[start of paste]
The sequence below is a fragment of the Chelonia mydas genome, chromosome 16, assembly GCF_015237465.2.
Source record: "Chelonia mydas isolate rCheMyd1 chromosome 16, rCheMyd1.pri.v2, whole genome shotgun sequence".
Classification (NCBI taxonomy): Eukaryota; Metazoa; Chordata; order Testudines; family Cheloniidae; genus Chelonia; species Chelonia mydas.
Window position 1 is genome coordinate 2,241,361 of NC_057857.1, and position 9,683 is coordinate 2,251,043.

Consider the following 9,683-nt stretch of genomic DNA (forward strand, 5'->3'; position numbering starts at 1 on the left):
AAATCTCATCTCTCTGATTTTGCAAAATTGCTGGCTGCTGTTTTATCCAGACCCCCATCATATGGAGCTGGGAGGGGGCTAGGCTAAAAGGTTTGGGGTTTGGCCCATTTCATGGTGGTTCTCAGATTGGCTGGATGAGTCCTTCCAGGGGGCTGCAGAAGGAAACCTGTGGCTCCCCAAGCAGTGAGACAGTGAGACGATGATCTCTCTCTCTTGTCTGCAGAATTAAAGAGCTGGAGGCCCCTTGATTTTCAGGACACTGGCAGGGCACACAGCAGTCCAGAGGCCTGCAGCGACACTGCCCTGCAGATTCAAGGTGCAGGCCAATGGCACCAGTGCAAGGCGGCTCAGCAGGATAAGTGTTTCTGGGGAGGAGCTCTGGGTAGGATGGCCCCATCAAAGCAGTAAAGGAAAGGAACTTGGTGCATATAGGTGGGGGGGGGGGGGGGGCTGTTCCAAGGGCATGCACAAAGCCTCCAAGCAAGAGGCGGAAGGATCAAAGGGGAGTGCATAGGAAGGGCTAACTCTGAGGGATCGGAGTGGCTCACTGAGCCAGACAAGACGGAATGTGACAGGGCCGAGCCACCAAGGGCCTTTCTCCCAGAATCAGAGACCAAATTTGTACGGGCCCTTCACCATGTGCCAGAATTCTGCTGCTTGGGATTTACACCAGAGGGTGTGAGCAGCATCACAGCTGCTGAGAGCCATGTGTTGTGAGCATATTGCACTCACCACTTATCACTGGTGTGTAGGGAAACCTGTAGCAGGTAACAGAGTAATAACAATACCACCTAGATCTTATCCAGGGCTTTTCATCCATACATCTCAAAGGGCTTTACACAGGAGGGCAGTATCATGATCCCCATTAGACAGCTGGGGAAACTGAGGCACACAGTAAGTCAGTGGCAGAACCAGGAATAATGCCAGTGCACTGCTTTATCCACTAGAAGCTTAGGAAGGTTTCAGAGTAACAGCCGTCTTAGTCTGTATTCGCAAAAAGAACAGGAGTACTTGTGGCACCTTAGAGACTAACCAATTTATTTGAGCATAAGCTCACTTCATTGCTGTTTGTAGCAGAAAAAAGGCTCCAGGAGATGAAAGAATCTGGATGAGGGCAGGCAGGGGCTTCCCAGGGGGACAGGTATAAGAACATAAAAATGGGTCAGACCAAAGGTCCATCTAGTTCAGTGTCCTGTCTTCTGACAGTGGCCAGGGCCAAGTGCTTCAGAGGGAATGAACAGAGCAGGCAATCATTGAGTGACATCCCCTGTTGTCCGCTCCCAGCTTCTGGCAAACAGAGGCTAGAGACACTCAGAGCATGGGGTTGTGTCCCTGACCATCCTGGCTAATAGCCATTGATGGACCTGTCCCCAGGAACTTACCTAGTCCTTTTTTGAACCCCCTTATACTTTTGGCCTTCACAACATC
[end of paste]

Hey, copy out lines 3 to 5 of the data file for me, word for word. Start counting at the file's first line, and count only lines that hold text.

Classification (NCBI taxonomy): Eukaryota; Metazoa; Chordata; order Testudines; family Cheloniidae; genus Chelonia; species Chelonia mydas.
Window position 1 is genome coordinate 2,241,361 of NC_057857.1, and position 9,683 is coordinate 2,251,043.

Consider the following 9,683-nt stretch of genomic DNA (forward strand, 5'->3'; position numbering starts at 1 on the left):